The current Bush administration has frequently been labelled one of the most ideologically driven administrations in recent American history, its Iraq policy often said to represent the triumph of ideology over sensible policy advice. The name almost always given to the ideology that has supposedly captured the foreign policy of the Bush administration is neoconservatism. Such claims treat both ideology and neoconservatism as highly pejorative terms, robbing this discourse of much of its analytical purchase. In this book we show that the ideological dimension of US foreign policy is an important and ever-present variable, adopting a modified version of Michael Freeden’s morphological approach to the study of ideologies.
1. Introduction 2. FDR and Liberal Internationalism 3. Truman, Eisenhower and the Emergence of Realism 4. JFK, LBJ and the crisis of American liberalism 5. Nixon, Kissinger and Realpolitik 6. Carter, Reagan and American Values 7. Bush, Clinton and Post-Cold War Reorientations 8. George W. Bush and US Unilateralism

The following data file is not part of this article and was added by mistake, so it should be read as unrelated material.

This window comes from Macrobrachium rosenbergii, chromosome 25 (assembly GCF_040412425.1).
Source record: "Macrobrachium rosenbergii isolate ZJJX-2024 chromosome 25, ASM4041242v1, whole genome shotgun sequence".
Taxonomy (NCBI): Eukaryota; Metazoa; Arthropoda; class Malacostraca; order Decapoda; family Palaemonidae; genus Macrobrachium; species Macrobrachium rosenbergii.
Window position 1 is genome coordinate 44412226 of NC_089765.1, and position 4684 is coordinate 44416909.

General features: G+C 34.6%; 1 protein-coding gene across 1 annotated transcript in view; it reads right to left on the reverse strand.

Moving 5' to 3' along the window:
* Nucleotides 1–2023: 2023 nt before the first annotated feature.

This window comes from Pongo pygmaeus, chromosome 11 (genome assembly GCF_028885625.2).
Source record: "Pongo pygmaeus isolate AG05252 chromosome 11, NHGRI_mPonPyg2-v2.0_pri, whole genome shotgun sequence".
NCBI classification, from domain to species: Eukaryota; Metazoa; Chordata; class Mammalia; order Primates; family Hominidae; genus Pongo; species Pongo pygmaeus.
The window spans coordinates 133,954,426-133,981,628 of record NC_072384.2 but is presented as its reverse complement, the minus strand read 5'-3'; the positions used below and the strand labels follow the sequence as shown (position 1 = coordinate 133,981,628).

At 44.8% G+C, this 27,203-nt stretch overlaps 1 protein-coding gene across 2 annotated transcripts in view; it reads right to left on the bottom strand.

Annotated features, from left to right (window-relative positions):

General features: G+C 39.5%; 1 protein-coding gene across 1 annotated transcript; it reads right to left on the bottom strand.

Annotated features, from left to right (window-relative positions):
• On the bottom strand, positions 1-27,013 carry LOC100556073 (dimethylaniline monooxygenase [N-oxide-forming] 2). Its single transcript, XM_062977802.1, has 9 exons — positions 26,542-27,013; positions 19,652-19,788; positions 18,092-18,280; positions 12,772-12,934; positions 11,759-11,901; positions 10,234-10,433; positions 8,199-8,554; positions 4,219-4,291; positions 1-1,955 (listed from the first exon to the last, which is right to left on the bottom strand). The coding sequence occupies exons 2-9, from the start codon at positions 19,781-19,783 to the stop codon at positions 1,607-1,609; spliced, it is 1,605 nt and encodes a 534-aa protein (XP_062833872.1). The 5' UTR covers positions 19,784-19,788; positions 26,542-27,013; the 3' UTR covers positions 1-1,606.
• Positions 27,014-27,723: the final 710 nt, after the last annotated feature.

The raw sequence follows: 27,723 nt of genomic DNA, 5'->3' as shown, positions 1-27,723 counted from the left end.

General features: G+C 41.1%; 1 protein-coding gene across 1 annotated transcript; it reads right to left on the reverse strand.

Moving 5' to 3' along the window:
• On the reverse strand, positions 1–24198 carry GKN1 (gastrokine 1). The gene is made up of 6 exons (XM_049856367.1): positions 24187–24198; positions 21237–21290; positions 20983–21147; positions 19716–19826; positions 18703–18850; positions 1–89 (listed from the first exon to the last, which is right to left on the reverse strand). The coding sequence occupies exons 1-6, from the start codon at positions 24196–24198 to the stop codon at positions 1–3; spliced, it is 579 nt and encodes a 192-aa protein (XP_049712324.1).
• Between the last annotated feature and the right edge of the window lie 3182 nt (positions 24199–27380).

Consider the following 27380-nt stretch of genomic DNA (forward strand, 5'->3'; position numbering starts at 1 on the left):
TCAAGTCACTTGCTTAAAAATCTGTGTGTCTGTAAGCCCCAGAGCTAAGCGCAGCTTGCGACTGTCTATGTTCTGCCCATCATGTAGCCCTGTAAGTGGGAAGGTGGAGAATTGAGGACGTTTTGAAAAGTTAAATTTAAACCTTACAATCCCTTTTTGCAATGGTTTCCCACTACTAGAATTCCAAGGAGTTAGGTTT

This new series sets out to publish high quality works by leading and emerging scholars critically engaging with United States Foreign Policy. The series welcomes a variety of approaches to the subject and draws on scholarship from international relations, security studies, international political economy, foreign policy analysis and contemporary international history.
Subjects covered include the role of administrations and institutions, the media, think tanks, ideologues and intellectuals, elites, transnational corporations, public opinion, and pressure groups in shaping foreign policy, US relations with individual nations, with global regions and global institutions and America’s evolving strategic and military policies.
The series aims to provide a range of books – from individual research monographs and edited collections to textbooks and supplemental reading for scholars, researchers, policy analysts, and students.